W.A. Franke College of Forestry and Conservation in Action
Natalie Dawson is a research professor in the Department of Ecosystem and Conservation Sciences, the director of the Wilderness Institute and a professor of wilderness studies. She directs UM’s field-based environmental education program, leads an international course in Patagonia and works closely with agencies like the U.S. Forest Service and the Bureau of Land Management to conduct research on public land across Montana.She shares her excitement for the Franke gift and the impact on her work.
How does the Franke gift affect your work?
This gift gives us, as faculty, the flexibility to push into new creative realms and bring innovative ways to teach and present ideas to our students. I lead a course in Patagonia that is focused on natural resource conservation and cultural history. We study the ecology and the geography of the region, while immersed in the culture of the place. We work with in-country partners throughout the entire course, do activities in small communities, work on a forest restoration project, and then complete a ten-day hike through different types of landscape in Patagonia.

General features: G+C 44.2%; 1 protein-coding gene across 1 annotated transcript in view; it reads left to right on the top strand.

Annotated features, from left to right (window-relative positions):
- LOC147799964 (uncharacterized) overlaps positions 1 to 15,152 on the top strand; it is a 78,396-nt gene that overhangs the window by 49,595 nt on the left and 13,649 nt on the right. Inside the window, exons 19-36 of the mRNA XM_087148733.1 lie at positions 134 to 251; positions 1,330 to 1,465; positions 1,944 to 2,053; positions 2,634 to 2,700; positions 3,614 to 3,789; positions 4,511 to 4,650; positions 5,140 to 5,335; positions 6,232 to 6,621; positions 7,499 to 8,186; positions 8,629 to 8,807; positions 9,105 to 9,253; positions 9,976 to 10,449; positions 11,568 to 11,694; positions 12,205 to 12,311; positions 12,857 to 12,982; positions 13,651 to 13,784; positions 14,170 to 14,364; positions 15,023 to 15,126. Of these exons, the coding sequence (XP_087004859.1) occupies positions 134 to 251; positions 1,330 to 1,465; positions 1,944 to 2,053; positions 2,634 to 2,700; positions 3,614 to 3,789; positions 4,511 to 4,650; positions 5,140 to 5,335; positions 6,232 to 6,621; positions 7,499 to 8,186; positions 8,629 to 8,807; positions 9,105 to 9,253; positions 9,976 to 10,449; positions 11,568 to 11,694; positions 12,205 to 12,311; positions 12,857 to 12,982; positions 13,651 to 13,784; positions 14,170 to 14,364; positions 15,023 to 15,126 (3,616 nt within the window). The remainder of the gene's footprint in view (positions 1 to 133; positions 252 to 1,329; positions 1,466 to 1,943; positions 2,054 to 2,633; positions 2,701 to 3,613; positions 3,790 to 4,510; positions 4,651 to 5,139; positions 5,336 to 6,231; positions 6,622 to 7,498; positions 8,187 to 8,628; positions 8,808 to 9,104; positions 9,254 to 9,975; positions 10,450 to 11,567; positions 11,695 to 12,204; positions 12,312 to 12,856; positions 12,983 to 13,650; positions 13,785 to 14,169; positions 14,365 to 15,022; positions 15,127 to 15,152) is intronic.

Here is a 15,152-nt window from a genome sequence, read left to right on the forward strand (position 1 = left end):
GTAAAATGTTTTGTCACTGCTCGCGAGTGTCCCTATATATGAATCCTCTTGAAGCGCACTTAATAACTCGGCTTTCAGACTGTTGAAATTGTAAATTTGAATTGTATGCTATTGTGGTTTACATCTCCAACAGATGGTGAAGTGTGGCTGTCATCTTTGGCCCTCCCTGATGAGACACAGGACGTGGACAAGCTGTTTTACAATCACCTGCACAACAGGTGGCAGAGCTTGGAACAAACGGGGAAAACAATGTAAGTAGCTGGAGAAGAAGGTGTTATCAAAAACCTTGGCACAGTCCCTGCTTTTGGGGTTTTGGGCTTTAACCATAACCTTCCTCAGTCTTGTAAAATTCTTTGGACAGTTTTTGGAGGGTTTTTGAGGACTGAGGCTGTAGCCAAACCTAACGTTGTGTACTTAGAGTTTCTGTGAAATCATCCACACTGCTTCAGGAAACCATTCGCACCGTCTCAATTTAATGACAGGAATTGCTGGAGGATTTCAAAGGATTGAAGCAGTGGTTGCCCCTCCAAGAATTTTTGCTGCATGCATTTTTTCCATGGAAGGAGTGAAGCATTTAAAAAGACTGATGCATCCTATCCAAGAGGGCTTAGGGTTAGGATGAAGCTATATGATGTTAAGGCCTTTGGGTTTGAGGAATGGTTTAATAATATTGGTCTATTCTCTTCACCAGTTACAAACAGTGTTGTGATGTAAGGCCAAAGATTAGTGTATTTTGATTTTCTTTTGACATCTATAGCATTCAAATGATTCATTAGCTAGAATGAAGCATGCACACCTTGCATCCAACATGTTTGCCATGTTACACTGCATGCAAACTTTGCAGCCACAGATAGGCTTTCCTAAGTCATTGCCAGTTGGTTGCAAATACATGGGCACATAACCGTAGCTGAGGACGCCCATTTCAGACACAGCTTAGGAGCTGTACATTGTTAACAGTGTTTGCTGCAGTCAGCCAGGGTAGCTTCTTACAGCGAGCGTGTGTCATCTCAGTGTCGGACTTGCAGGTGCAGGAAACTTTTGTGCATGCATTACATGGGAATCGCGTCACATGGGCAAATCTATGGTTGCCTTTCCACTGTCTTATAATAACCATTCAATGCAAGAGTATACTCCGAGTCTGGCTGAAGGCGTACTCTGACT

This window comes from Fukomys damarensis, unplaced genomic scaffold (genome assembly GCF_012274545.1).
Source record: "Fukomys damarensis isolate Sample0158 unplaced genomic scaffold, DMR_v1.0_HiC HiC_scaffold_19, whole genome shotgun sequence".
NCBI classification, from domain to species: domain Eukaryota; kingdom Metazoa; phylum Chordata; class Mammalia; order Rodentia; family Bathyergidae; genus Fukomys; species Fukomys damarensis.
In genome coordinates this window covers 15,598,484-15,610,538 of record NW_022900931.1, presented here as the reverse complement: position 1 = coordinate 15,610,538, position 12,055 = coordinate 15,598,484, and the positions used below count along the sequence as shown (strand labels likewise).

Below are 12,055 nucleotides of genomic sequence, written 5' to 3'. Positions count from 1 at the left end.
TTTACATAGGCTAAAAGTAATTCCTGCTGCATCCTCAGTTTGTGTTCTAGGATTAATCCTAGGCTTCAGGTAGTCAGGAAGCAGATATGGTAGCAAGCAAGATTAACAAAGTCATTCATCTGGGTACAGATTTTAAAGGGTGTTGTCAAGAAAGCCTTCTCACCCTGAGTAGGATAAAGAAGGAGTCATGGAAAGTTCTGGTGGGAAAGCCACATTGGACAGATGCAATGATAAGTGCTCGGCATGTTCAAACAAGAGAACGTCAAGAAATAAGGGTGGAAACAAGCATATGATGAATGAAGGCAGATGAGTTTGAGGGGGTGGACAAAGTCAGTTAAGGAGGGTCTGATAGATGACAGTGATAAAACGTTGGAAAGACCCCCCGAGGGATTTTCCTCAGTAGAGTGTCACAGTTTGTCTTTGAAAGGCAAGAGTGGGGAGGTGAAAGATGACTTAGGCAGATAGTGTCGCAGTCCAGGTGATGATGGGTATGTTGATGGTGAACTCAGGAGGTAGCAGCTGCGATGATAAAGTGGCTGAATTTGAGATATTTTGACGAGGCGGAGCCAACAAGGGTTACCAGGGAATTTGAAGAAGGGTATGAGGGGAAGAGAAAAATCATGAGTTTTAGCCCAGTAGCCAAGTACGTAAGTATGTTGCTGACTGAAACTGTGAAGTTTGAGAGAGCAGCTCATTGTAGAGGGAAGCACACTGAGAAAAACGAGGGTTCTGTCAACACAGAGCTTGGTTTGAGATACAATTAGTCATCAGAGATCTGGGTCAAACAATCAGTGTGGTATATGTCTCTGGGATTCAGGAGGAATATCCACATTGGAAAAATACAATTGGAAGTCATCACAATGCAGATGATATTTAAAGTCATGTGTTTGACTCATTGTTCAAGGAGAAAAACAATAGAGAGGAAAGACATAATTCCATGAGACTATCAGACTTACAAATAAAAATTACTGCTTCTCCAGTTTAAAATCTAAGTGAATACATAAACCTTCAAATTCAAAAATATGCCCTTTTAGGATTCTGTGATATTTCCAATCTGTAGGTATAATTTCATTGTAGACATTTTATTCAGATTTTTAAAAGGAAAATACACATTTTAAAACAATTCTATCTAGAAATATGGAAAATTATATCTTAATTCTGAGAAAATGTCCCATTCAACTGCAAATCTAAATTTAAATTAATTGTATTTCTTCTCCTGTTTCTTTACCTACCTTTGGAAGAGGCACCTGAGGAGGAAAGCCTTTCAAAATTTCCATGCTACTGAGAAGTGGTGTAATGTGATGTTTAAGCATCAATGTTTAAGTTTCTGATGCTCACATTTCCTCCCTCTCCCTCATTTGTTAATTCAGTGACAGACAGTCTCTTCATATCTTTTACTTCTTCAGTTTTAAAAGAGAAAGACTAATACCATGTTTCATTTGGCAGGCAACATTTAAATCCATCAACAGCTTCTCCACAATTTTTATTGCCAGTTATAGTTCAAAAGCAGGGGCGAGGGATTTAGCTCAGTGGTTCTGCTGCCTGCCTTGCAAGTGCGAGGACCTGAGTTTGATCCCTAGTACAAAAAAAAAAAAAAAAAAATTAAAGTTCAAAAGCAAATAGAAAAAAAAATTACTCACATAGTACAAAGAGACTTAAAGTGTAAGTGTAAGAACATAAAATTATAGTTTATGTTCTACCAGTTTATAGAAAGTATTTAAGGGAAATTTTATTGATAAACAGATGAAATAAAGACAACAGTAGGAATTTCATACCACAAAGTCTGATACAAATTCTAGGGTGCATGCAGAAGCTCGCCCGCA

The W.A. Franke Sustainability Fellows Program will provide funding for students to study sustainability abroad, in places like Patagonia.
Why is an interdisciplinary environmental education vital in today’s global society?
Giving students the opportunity to engage with each other in situations where they have to think through problems critically and communicate effectively to carry an activity out to fruition is incredibly important. I think that has been, and should always be, the primary role of an educational institution.
Can you speak to the impact of the Frankes’ support on your students?
As someone who would not have gone to college had it not been for scholarships, I understand firsthand the importance of private support in making a college education more accessible.As an educator, I try to bring unique learning experiences to my students: opportunities to get them in the field, talking with the experts, as well as hands-on experiences and international travel. These experiences engage them with all aspects of their environment, from the social to the ecological realms and everything in between. The Frankes will help students realize these important experiences.